Friends at the end of the world
Despite having read the book many years ago, this adaptation kept me enthralled and, once started, I did not stop. The effects and acting were excellent. And they did a great job with the costumes too - the fly headdress and slight buzz for Beelzebub, the protagonist's varied clothing as they hopped through time. Not only did I love the story again, but as a fan of Neil Gaiman, Terry Pratchett, and Dr. Who, there were lots of little easter-eggs and asides (the soldier is reading American Gods as the 4 horsemen pull up, the newspaper ad next to the Witchfinder recruitment is for Terry Pratchett's hat and scarf - which can be found in the bookshop.)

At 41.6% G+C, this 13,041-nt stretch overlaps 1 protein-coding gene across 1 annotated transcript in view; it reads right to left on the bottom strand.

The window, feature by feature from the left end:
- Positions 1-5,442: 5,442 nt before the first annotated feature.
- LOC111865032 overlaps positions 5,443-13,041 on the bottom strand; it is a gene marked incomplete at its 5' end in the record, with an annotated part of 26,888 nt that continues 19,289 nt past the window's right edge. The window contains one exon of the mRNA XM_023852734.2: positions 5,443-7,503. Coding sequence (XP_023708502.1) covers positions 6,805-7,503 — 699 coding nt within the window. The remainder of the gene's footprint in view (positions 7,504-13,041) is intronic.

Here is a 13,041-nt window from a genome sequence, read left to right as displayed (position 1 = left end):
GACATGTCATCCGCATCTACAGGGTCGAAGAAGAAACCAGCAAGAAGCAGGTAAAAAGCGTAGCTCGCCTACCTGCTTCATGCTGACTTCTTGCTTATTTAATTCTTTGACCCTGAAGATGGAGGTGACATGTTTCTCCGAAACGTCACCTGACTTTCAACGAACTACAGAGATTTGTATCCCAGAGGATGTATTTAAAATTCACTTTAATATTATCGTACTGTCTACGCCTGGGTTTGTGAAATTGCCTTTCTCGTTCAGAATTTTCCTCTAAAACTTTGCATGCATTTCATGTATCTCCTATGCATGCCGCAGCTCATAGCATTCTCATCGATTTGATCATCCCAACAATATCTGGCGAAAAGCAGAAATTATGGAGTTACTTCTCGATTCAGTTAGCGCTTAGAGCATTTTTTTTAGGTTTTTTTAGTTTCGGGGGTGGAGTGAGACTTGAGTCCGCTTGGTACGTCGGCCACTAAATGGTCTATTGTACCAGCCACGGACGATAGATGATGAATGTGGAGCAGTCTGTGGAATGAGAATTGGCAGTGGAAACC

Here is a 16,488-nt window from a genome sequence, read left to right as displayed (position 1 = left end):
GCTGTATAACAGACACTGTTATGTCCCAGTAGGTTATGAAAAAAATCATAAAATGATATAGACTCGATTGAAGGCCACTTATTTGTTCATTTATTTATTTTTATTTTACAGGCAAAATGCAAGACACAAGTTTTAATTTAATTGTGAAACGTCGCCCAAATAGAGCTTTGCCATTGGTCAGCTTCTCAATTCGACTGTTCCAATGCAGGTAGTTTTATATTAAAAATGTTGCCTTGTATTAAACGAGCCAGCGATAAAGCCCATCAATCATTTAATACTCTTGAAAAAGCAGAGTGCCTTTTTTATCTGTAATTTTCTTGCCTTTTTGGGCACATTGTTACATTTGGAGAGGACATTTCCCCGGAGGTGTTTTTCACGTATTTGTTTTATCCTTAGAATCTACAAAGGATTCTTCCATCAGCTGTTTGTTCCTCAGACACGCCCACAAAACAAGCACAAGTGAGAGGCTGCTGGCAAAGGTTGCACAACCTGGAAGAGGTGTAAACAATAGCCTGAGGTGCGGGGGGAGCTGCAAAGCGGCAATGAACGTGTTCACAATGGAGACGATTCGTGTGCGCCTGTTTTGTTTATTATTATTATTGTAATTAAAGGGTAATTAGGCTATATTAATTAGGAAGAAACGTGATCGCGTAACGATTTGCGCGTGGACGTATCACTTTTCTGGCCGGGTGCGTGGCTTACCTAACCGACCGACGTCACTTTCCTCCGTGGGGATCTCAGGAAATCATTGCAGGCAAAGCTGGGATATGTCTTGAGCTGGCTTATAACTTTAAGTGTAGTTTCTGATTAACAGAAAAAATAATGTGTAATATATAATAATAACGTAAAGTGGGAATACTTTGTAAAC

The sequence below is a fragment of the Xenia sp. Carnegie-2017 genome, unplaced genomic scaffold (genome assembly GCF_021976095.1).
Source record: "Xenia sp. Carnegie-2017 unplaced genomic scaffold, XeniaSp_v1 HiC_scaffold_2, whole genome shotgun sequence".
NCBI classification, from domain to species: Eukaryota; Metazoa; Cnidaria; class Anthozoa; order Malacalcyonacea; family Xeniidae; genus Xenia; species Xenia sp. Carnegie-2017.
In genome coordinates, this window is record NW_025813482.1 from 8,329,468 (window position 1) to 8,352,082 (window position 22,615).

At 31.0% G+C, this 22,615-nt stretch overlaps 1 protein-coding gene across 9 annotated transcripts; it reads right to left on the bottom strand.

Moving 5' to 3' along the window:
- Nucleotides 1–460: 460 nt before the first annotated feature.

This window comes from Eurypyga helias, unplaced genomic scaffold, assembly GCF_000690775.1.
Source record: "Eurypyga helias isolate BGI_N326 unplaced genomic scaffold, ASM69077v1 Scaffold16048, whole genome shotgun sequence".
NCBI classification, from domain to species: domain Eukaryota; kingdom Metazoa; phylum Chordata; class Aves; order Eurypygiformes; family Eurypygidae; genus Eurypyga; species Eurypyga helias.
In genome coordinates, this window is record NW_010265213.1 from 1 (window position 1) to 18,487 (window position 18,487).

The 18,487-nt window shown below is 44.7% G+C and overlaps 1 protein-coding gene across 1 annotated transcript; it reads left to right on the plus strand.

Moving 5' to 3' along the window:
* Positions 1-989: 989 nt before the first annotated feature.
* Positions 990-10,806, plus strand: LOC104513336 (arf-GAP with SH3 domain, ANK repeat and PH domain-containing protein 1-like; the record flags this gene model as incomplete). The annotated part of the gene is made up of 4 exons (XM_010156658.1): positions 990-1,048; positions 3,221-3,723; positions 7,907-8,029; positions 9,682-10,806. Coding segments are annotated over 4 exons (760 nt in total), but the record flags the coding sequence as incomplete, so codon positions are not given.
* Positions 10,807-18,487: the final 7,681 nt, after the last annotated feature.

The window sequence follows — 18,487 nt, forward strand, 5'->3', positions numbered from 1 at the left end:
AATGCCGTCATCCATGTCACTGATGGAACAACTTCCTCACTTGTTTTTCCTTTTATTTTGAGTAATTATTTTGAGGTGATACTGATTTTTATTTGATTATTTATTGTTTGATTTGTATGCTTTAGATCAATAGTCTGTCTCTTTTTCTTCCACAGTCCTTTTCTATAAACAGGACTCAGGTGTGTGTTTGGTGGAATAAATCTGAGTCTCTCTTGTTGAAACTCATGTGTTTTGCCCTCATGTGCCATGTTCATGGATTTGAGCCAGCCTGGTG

The main message of doing good and caring for your corner of the earth rather than imposing your will on the world - despite the tribe you may have been born into, the profession you may have, or the destiny the universe may have set out for you is important.
There are a number of scenes of graphic horror, however, so this is not a series for unaccompanied young children. (For example, an office full of people is consumed by a flood of maggots coming from a telephone, a cartoon animal is eviscerated and left pulsing gouts of blood onto the floor, and a power-mad child erases his friends' mouths.)
This title contains:
Violence & scariness
Drinking, Drugs & Smoking